Endothelium is the endocrine organ essential for maintenance of homeostasis in the entire body. Healthy endothelial cells regulate antioxidants, have anti-inflammatory and anticoagulant action, and, thus, control vascular relaxation and contraction, thrombogenesis, fibrinolysis, and platelet activation and inhibition. Maintaining the functional integrity of this complex organ is, therefore, critical for preserving blood flow and preventing thrombosis.

Endothelium dysfunction (ED) may result in the loss of important homeostatic functions, which, in turn, leads to various pathologies. ED has been observed in relation to ageing as well as in major lifestyle-related diseases, suggesting that endothelium dysfunction can serve as a means of identifying people for the purpose of preventing and treating various diseases. For example, ED is the initial stage in the pathogenesis of peripheral artery disease, cardiovascular diseases, chronic venous disease, chronic kidney failure, cancer, infectious diseases, and obesity.

This special issue comprises seven original research articles and two reviews, summarised in brief below, that delve into the important research being conducted on endothelial function.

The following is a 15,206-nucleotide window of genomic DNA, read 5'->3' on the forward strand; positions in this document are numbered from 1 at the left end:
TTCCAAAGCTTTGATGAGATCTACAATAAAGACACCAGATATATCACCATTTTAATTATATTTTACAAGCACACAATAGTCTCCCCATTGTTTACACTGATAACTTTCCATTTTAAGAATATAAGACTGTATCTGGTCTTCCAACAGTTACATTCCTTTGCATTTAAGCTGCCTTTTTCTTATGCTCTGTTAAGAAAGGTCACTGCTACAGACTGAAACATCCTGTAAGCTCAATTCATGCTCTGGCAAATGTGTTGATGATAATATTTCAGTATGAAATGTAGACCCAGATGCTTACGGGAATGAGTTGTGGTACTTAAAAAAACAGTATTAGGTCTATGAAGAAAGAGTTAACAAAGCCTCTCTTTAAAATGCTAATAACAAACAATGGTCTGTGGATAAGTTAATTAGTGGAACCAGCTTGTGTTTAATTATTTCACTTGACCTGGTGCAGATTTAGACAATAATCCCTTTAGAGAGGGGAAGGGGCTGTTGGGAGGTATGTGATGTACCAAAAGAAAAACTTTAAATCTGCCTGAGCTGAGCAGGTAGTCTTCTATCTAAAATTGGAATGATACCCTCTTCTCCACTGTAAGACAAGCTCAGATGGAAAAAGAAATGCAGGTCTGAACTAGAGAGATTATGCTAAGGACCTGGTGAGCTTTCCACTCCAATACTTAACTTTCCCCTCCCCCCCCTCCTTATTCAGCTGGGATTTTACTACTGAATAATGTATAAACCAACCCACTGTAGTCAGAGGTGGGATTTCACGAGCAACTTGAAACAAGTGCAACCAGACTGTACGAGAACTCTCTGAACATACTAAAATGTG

The loss of endothelial integrity and function is a critical component of the onset of the adverse changes that result in cardiovascular disease. Injury of the endothelium is a consequence of haemodynamic (e.g., wall shear stress), chemical (e.g., low-density lipoprotein (LDL) cholesterol or glucose), or biologic factors (e.g., immune complexes). It is a known fact that mechanical factors, such as shear stress, are involved in the insult to the endothelial cells, but the level of this fluid drag force, which could damage the cells as well as the way they work, is still being studied. In the paper “Computing of Low Shear Stress-Driven Endothelial Gene Network Involved in Early Stages of Atherosclerotic Process”, F. Vozzi et al. study the impact of different shear stress levels on endothelial gene expression in vitro using a laminar flow bioreactor. The authors show that different shear stress levels have a significant influence on the activity of the endothelial cells and their metabolic profile. They also demonstrate that lower shear stress promoted the proliferation properties of the examined cells by flow-induced gene expression modulation of some endothelial genes (upregulation for the genes particularly linked to the inflammation and apoptosis versus downregulation for the contrary acting genes).